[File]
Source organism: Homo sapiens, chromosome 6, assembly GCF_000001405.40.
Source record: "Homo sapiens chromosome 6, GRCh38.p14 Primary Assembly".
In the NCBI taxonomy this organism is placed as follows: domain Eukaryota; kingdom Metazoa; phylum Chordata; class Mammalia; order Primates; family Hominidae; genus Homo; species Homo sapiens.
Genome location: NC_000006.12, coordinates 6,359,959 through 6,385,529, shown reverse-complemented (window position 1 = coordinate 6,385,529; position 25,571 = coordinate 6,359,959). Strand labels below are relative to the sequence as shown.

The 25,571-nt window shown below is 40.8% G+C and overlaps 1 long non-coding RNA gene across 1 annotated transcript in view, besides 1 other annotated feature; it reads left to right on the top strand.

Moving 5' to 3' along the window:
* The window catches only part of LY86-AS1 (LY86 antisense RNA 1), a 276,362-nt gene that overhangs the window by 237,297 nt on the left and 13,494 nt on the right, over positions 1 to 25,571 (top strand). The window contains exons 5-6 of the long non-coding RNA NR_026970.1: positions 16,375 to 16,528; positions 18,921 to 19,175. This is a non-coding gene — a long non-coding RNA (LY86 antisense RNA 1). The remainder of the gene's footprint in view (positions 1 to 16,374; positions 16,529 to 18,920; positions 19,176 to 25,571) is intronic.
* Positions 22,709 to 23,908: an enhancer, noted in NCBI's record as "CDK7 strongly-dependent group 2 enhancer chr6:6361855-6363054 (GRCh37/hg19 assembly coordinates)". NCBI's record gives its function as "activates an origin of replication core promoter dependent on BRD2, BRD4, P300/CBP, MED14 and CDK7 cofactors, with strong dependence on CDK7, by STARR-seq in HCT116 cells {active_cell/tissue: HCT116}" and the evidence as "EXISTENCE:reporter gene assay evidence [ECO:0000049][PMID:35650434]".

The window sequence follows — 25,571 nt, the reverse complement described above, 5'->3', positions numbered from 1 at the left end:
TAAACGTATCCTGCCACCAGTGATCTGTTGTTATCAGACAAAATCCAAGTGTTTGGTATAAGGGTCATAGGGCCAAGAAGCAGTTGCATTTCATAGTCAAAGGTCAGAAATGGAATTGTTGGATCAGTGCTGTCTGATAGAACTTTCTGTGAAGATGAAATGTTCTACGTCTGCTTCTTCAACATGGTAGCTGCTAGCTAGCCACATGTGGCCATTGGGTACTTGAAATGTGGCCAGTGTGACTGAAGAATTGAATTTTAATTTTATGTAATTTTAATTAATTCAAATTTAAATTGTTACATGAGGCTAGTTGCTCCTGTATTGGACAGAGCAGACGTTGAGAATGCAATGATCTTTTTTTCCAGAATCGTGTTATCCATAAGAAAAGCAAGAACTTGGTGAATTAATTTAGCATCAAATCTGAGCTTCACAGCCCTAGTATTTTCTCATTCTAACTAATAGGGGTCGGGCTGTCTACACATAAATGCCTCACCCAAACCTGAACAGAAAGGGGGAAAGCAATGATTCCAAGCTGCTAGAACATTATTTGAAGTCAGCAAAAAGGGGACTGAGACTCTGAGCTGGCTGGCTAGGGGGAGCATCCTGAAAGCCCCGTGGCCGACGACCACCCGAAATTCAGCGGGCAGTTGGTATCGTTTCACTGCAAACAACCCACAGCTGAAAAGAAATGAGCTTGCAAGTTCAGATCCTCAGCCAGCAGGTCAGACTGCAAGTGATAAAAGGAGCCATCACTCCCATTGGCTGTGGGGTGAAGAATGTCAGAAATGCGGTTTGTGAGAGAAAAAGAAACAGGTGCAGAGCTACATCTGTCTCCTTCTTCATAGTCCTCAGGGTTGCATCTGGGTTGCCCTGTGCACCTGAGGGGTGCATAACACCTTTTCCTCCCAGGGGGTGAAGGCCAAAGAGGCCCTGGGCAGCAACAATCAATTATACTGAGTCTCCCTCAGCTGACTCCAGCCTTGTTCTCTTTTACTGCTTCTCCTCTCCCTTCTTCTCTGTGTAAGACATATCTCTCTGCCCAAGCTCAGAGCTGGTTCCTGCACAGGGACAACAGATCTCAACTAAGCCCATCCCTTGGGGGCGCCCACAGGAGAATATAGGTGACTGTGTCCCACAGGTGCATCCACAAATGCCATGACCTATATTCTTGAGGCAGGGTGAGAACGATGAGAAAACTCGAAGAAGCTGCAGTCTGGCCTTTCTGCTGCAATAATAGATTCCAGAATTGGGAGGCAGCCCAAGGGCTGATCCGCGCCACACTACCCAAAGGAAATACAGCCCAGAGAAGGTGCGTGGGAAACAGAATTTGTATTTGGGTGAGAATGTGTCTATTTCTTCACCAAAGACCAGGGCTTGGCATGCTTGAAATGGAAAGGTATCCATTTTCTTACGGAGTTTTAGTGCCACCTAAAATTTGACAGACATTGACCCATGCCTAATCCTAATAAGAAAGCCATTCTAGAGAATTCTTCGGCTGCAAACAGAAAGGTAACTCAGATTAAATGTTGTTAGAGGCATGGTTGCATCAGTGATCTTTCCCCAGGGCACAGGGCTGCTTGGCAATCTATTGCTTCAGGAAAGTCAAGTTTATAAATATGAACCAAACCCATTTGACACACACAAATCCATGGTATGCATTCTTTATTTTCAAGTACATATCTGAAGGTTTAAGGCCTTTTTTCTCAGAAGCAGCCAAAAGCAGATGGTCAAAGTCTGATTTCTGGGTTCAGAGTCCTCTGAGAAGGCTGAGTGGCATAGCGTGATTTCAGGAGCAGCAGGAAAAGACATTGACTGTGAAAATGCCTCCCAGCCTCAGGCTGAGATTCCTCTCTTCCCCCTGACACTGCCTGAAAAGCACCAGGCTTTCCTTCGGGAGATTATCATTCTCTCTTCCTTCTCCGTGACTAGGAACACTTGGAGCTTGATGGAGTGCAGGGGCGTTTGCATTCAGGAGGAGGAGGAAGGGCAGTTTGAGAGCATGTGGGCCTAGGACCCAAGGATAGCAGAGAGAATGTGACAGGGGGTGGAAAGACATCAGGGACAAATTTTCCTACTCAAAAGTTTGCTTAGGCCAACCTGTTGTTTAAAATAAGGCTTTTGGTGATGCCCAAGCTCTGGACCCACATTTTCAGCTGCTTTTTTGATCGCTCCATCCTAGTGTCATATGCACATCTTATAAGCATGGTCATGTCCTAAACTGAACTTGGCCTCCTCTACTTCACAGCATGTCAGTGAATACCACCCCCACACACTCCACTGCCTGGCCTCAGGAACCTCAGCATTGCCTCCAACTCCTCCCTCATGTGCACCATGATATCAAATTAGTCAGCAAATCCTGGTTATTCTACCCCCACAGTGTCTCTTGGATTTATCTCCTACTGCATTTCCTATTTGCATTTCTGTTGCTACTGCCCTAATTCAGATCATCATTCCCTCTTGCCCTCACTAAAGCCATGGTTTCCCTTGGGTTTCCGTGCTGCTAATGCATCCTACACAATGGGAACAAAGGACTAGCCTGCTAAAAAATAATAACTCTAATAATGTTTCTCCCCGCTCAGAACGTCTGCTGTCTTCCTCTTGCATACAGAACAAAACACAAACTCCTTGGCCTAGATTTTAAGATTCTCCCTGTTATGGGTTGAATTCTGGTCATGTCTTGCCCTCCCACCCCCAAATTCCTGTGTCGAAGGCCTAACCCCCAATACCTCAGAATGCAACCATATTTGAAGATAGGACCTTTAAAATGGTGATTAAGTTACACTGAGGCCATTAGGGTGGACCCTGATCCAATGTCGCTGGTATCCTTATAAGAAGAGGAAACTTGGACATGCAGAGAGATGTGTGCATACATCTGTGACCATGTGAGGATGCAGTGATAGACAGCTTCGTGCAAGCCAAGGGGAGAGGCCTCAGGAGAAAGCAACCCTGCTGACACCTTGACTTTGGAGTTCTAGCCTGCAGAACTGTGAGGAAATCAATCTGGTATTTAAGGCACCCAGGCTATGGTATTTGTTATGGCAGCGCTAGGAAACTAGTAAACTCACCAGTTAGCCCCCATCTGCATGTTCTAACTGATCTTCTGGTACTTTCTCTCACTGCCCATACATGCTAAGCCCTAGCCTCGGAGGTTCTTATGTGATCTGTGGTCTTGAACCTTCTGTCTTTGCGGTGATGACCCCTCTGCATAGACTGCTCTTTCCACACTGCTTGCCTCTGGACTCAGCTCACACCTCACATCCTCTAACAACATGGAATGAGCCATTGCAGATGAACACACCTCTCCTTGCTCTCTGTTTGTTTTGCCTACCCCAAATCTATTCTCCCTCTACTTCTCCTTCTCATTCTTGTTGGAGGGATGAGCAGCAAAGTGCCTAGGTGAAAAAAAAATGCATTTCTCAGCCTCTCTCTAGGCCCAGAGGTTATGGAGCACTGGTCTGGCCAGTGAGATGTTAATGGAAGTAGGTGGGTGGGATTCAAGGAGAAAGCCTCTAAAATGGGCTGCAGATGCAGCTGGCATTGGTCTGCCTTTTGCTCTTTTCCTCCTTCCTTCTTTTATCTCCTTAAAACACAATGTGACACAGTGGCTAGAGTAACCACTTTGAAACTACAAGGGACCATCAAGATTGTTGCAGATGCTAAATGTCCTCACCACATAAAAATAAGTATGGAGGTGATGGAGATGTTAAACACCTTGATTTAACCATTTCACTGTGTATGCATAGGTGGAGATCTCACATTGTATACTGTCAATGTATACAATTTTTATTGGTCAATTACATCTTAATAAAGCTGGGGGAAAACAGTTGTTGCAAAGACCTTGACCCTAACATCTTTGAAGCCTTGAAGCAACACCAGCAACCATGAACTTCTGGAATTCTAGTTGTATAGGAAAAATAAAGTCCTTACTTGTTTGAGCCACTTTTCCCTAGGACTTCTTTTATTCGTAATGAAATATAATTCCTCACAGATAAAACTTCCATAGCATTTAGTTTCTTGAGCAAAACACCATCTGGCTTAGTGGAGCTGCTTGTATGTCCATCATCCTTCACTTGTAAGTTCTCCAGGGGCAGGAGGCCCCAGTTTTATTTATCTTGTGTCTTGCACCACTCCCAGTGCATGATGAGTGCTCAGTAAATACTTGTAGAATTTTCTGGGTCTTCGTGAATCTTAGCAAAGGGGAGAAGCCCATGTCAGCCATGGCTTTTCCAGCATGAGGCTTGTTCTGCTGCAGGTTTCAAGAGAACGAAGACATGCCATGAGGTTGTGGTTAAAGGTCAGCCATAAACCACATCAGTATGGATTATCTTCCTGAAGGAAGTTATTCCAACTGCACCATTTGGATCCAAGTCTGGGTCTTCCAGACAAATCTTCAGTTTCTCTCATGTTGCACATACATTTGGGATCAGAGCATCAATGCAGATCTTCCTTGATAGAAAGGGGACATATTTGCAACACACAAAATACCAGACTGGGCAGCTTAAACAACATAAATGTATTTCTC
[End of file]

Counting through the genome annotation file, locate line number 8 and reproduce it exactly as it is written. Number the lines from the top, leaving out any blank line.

* Positions 22,709 to 23,908: an enhancer, noted in NCBI's record as "CDK7 strongly-dependent group 2 enhancer chr6:6361855-6363054 (GRCh37/hg19 assembly coordinates)". NCBI's record gives its function as "activates an origin of replication core promoter dependent on BRD2, BRD4, P300/CBP, MED14 and CDK7 cofactors, with strong dependence on CDK7, by STARR-seq in HCT116 cells {active_cell/tissue: HCT116}" and the evidence as "EXISTENCE:reporter gene assay evidence [ECO:0000049][PMID:35650434]".